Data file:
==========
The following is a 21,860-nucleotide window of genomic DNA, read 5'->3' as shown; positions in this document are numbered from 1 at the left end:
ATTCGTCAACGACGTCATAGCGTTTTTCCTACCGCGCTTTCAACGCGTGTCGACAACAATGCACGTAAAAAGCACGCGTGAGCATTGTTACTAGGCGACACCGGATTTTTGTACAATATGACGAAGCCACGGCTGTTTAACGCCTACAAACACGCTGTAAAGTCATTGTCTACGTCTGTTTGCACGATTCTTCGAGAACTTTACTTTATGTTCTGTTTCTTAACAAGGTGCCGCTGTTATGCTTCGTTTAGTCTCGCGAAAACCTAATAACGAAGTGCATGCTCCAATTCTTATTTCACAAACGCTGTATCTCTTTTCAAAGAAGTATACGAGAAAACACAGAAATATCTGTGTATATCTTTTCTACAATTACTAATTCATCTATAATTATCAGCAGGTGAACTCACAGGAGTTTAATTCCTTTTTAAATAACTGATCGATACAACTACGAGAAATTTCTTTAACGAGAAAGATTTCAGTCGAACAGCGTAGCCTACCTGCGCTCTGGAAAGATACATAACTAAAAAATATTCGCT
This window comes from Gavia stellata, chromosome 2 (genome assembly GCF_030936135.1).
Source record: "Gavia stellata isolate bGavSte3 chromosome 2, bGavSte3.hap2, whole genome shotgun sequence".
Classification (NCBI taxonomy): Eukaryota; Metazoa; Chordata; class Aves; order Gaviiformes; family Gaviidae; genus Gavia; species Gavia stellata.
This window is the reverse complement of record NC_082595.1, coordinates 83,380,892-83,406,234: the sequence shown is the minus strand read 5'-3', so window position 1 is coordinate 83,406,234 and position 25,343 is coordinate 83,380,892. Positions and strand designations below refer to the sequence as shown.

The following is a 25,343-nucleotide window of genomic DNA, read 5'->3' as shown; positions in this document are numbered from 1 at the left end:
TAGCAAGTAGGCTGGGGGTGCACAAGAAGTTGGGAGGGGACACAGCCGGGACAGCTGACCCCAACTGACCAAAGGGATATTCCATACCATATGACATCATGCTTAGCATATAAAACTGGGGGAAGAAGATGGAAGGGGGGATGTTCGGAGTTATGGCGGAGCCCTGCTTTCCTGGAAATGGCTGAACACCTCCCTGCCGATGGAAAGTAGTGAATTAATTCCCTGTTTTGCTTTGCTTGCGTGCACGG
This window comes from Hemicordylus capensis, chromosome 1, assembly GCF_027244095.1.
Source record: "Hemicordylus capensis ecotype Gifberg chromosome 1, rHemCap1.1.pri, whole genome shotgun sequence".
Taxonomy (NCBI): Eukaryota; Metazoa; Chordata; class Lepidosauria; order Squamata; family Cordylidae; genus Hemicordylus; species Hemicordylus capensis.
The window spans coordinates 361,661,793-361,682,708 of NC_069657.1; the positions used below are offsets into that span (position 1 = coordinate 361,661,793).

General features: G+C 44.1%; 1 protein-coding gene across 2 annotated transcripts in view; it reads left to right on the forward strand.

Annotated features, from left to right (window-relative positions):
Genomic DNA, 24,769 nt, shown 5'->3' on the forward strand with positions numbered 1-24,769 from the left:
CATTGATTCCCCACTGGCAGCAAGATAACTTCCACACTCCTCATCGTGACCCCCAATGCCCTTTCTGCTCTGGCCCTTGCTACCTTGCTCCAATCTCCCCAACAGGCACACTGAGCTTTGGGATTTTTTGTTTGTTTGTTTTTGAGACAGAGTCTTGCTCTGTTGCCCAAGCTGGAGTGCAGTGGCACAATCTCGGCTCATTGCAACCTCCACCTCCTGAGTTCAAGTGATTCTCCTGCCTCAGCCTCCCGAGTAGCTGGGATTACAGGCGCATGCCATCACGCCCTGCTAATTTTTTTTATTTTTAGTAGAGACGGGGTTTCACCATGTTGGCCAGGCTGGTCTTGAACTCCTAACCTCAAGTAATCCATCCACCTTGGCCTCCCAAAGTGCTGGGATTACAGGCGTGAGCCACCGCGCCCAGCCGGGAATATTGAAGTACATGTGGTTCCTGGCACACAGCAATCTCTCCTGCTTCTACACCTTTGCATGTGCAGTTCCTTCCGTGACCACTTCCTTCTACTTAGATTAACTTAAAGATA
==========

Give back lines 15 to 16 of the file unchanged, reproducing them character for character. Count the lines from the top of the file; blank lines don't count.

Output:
Genomic DNA, 24,769 nt, shown 5'->3' on the forward strand with positions numbered 1-24,769 from the left:
CATTGATTCCCCACTGGCAGCAAGATAACTTCCACACTCCTCATCGTGACCCCCAATGCCCTTTCTGCTCTGGCCCTTGCTACCTTGCTCCAATCTCCCCAACAGGCACACTGAGCTTTGGGATTTTTTGTTTGTTTGTTTTTGAGACAGAGTCTTGCTCTGTTGCCCAAGCTGGAGTGCAGTGGCACAATCTCGGCTCATTGCAACCTCCACCTCCTGAGTTCAAGTGATTCTCCTGCCTCAGCCTCCCGAGTAGCTGGGATTACAGGCGCATGCCATCACGCCCTGCTAATTTTTTTTATTTTTAGTAGAGACGGGGTTTCACCATGTTGGCCAGGCTGGTCTTGAACTCCTAACCTCAAGTAATCCATCCACCTTGGCCTCCCAAAGTGCTGGGATTACAGGCGTGAGCCACCGCGCCCAGCCGGGAATATTGAAGTACATGTGGTTCCTGGCACACAGCAATCTCTCCTGCTTCTACACCTTTGCATGTGCAGTTCCTTCCGTGACCACTTCCTTCTACTTAGATTAACTTAAAGATA